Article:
Article by Emily Watlington, studio photos by Luna Martinez Lopez // May 14, 2019
A piano with some of its panels removed and innards exposed sits in Jesse Darling’s Berlin studio. It’s a broken piano they got for free, not exactly material for a new sculpture (at least, not yet). When I visited, their studio contained more “abortions, miscarriages and leftovers” than works-in-progress. The piano, instead, aptly summarizes their exploration of vulnerability: be it the impermanence of material things or the fragility that always accompanies any claims to grandiosity or heroism. “I just took about four screws out. It seems sad, how easy it is to take a piano apart,” they told me, then demonstrated. Discarded, impermanent and fragile objects are often their sculptures’ materials, and can be seen around the artist’s studio. They see their practice as “arranging garbage into patterns, whether literally or not.” It’s a process that offers an alternative to the heroism, machoism and even athleticism that have often informed Western sculptural practices.
Most of the time, the fragility they summon stands in for our own bodily fragility. Yet, though bodies are often conjured, they are rarely represented. That’s deliberate: “representation is a really big problem,” Darling and I agreed. There is, for instance, the problem of assigning broader concerns to a specific body. “I didn’t wanna be this universal everybody,” they said, noting the importance of always including race in any conversation on gender or disability, “but I did want to open up the experience of my work.”
Sometimes, allegorical or cultural figures make appearances: the artist’s recent show at the Tate Britain, ‘The Ballad of St. Jerome’, investigated a Saint oft-depicted throughout art history. Though, in fact, he’s nowhere to be seen in Darling’s rendition. Batman and “Lady Batman” recur in their work, too: as in ‘Our Lady Batman of the Empty Center (Temporary Relief)’, and a drawing or two in the studio. Batman and St. Jerome have been represented countless ways in culture, high and low. This is precisely what makes them of interest to Darling, who deems appropriation an “important question for artists now,” noting that, “everyone should take it seriously. Not in order to be seen to be doing right or wrong in the Christian sense… but to think about histories of extractive relations as inherent to material reality, which is to say, the materials one works with. There’s no neutral ground.”
Batman “belongs to a pretty weak-ass situation I’d describe as my own culture, which is to say a white anglo-European culture that longs ambivalently towards the cultural exports of imperial USA. In the context of capitalist modernity, which has its own syncretism, Batman may as well be some kind of lesser saint.” They relate to the character, too: “Batman is like this closeted white dude who is mentally ill, all kinds of damaged, total white savior complex.” A venerated nobody. “I sort of identify with Batman because he’s such a loser and he’s trying so hard. That’s my masculinity, y’know. And I can’t take my masculinity seriously because it’s ridiculous. Not to say that everybody’s masculinity is ridiculous but Batman masc is totally ridiculous, and that’s what the truncated teenage boy in me still somehow thinks he wants to be.”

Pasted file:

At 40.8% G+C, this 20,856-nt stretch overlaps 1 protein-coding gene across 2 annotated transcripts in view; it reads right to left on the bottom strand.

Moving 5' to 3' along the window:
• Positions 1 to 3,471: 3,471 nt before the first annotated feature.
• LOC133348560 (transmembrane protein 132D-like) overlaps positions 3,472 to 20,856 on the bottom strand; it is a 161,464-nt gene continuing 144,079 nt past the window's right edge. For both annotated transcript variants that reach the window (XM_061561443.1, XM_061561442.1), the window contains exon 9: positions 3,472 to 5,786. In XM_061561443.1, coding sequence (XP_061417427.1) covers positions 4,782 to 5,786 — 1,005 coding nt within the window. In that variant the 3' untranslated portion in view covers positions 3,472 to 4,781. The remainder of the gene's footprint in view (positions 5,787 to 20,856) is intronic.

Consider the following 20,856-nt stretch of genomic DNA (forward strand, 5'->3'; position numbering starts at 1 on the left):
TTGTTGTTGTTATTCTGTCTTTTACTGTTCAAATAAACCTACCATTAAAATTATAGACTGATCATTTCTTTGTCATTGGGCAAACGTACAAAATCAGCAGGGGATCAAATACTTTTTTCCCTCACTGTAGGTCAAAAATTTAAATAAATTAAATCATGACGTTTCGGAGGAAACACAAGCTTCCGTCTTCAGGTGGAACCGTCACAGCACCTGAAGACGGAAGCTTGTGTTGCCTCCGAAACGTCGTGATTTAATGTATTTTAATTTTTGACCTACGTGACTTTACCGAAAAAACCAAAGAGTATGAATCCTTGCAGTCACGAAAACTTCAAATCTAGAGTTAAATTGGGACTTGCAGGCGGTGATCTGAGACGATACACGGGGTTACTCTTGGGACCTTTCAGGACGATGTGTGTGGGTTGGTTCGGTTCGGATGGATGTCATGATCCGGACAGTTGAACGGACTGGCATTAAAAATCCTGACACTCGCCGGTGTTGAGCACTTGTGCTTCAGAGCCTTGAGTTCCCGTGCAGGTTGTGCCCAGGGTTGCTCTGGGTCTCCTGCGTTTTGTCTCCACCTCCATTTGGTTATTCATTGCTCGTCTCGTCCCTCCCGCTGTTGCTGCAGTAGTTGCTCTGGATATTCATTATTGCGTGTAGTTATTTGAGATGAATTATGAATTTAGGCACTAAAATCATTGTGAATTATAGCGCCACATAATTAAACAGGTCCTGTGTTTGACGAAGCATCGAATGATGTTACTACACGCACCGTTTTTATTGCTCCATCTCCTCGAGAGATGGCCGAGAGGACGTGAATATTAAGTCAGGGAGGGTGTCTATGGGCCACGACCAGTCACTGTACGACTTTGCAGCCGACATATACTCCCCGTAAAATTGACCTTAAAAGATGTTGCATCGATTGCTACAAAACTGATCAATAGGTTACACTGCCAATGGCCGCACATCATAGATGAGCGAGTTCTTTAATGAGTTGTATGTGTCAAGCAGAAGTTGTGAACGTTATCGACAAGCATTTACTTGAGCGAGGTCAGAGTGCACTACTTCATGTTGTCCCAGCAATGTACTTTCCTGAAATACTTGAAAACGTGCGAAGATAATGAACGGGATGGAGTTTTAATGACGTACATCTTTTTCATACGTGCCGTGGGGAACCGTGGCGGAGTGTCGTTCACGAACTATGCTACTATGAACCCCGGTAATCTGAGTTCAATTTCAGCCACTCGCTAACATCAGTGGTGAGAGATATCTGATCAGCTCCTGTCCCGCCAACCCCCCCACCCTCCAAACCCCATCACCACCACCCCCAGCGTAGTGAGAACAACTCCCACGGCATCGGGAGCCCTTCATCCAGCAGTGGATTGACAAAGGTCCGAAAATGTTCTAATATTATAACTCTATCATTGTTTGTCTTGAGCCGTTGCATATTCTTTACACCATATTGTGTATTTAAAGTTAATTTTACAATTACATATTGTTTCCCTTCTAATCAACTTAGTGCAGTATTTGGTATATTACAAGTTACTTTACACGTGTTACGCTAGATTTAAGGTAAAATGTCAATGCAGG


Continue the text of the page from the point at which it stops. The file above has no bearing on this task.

At times, Darling conjures bodies and their vulnerabilities through objects used to support, augment or care for them. ‘Brazen Serpent 2’ (2018) is made of two crutches in the shape of rising serpents, and ‘Wounded Paw/Blind Leading Blind’ (2018) comprises nipple clamps that squeeze a pair of EKG stickers, which are roughly nipple-sized and -shaped. We talked about the current fascination with prosthetics, the cyborg and the post-human in lots of recent art, and wondered if this fascination is maybe both ableist and transphobic, romanticizing what is very quotidian for many people. Certainly, you’ll find no shiny, perfect objects in Darling’s studio, and their use of objects of support offers no grand claims to fixing bodies or eternal life.
Though their work is often loaded with queer signifiers, they’re not legible to everyone. As they put it: “if you don’t know, you don’t know.” This tactic of ambiguity works to keep their audience wide: not forgoing or eliminating what may register as offensive to some, but instead rendering it less immediate. At the same time, they push against the art institution’s proclivity to ossify and commodify by exhibiting fragile and impermanent sculptures: take, for instance, their current show ‘Crevé’ at Triangle France in Marseilles. Jars of flowers are installed inside a vitrine common to the white cube’s architecture. Yet the flowers—what we often give to others in times of love, sickness and mourning—can’t be ossified despite the desperate plea of their encasement. A few fake flowers sat on Darling’s piano, and we talked about fake flowers left on graves, death as the most permanent thing there is. Pairs of feet along the wall both in Marseilles and in the studio are made of unfired clay; neither these nor the flowers will last past the exhibition’s duration.
Darling mingles the direct and ambiguous in order to disallow someone from looking at the work and thinking, “this is not for me.” It shouldn’t be that easy. We can all afford to be addressed by lifestyles we’ve not imagined for ourselves. This approach is both imperative and refreshing during this highly divisive time. Darling’s work addresses non-binary life, yes, in the gendered sense but also by remaining firm yet decidedly non-antagonizing: it takes stances without being polemical, refusing to binarize left and right, queer and straight, sick and not.